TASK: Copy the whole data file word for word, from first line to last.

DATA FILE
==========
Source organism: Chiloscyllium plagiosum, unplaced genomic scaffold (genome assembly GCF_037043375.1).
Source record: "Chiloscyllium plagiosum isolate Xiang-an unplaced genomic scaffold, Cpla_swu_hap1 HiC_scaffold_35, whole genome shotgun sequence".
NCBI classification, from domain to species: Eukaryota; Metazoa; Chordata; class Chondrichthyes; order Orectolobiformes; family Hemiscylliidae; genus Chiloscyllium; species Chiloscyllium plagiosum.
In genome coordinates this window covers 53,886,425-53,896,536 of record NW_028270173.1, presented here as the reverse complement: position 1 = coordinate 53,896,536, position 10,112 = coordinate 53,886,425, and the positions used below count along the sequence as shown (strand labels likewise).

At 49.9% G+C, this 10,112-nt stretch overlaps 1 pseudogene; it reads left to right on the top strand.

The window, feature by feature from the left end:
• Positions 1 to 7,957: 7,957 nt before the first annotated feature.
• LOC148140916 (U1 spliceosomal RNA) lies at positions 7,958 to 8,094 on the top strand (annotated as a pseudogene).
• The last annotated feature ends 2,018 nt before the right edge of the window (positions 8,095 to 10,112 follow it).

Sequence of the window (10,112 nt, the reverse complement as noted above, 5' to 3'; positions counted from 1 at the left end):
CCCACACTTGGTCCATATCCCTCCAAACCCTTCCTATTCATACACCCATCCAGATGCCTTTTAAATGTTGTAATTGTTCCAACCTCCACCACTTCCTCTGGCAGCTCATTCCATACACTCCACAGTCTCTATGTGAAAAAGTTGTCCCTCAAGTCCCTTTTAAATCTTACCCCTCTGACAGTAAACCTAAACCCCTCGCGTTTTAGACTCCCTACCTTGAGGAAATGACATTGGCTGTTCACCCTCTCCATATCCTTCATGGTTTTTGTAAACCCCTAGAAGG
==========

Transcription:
Source organism: Chiloscyllium plagiosum, unplaced genomic scaffold (genome assembly GCF_037043375.1).
Source record: "Chiloscyllium plagiosum isolate Xiang-an unplaced genomic scaffold, Cpla_swu_hap1 HiC_scaffold_35, whole genome shotgun sequence".
NCBI classification, from domain to species: Eukaryota; Metazoa; Chordata; class Chondrichthyes; order Orectolobiformes; family Hemiscylliidae; genus Chiloscyllium; species Chiloscyllium plagiosum.
In genome coordinates this window covers 53,886,425-53,896,536 of record NW_028270173.1, presented here as the reverse complement: position 1 = coordinate 53,896,536, position 10,112 = coordinate 53,886,425, and the positions used below count along the sequence as shown (strand labels likewise).

At 49.9% G+C, this 10,112-nt stretch overlaps 1 pseudogene; it reads left to right on the top strand.

The window, feature by feature from the left end:
• Positions 1 to 7,957: 7,957 nt before the first annotated feature.
• LOC148140916 (U1 spliceosomal RNA) lies at positions 7,958 to 8,094 on the top strand (annotated as a pseudogene).
• The last annotated feature ends 2,018 nt before the right edge of the window (positions 8,095 to 10,112 follow it).

Sequence of the window (10,112 nt, the reverse complement as noted above, 5' to 3'; positions counted from 1 at the left end):
CCCACACTTGGTCCATATCCCTCCAAACCCTTCCTATTCATACACCCATCCAGATGCCTTTTAAATGTTGTAATTGTTCCAACCTCCACCACTTCCTCTGGCAGCTCATTCCATACACTCCACAGTCTCTATGTGAAAAAGTTGTCCCTCAAGTCCCTTTTAAATCTTACCCCTCTGACAGTAAACCTAAACCCCTCGCGTTTTAGACTCCCTACCTTGAGGAAATGACATTGGCTGTTCACCCTCTCCATATCCTTCATGGTTTTTGTAAACCCCTAGAAGG